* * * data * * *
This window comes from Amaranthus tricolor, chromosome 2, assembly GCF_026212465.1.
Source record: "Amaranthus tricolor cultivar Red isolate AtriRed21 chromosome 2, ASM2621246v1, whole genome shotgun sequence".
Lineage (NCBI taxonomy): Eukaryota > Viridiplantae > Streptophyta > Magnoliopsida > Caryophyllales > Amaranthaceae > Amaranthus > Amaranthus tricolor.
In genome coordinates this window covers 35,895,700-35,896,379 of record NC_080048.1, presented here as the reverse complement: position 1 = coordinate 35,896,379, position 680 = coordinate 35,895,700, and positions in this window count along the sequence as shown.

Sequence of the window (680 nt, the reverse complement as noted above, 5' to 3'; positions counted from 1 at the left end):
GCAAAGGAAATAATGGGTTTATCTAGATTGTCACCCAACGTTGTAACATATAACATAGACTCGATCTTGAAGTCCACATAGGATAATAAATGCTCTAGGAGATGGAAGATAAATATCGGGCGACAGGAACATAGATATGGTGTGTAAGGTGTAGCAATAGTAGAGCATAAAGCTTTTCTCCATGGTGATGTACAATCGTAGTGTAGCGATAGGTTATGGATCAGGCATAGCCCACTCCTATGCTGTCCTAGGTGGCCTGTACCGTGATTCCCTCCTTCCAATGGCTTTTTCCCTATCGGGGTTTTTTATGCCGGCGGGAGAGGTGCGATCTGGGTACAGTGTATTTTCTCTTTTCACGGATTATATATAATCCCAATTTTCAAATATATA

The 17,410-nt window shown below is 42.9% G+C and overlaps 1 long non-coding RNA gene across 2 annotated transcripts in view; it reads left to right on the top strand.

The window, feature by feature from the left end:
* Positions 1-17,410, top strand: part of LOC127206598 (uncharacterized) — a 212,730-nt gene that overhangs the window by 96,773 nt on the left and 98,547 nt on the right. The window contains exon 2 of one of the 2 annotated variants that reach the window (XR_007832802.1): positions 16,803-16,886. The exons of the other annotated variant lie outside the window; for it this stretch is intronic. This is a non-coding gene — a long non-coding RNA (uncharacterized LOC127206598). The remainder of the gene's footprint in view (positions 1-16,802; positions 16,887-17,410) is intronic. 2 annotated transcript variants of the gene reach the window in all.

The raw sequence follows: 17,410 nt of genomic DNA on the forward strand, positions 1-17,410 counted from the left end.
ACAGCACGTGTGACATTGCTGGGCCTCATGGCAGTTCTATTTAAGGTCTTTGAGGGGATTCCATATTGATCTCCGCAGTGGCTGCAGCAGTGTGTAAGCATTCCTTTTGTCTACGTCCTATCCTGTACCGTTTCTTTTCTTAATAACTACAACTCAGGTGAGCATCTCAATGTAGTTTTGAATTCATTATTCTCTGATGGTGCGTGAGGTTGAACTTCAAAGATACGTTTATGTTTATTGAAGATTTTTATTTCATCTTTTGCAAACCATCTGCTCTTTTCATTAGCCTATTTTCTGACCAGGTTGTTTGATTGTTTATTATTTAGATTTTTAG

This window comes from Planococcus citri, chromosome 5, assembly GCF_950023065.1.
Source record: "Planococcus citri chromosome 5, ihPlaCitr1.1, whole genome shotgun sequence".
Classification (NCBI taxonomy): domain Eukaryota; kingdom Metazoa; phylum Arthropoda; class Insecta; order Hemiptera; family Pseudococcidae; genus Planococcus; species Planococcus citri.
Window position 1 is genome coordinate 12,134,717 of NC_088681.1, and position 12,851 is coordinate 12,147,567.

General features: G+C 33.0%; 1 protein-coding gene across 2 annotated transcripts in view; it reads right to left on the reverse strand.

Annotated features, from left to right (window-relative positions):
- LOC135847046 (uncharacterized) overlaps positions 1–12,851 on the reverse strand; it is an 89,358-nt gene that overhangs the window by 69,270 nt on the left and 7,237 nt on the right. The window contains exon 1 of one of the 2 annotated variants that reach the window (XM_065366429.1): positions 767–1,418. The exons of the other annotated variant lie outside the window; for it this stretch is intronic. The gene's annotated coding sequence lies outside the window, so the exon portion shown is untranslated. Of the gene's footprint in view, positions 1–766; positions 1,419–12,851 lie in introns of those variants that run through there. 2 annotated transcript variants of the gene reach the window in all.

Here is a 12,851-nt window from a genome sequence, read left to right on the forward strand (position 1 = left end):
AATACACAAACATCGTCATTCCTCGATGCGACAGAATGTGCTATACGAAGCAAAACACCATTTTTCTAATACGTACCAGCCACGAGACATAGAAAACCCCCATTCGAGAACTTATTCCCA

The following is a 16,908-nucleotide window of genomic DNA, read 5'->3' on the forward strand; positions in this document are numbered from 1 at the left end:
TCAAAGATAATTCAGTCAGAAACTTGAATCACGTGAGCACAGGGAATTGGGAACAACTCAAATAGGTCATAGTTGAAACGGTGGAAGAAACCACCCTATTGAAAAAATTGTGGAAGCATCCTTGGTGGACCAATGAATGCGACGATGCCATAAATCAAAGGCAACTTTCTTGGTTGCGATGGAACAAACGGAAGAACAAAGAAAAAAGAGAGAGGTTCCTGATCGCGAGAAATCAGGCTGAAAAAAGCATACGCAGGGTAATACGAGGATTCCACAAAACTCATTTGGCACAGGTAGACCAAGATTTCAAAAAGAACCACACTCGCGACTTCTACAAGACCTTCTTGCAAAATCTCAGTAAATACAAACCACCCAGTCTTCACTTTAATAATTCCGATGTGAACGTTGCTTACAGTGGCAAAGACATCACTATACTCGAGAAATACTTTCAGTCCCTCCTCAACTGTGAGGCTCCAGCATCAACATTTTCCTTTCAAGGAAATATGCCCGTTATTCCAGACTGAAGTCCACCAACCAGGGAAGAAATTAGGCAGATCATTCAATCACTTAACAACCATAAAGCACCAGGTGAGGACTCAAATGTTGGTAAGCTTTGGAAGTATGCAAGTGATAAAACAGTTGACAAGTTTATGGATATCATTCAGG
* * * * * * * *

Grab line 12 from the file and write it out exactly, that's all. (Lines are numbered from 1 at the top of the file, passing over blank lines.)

This window comes from Planococcus citri, chromosome 5, assembly GCF_950023065.1.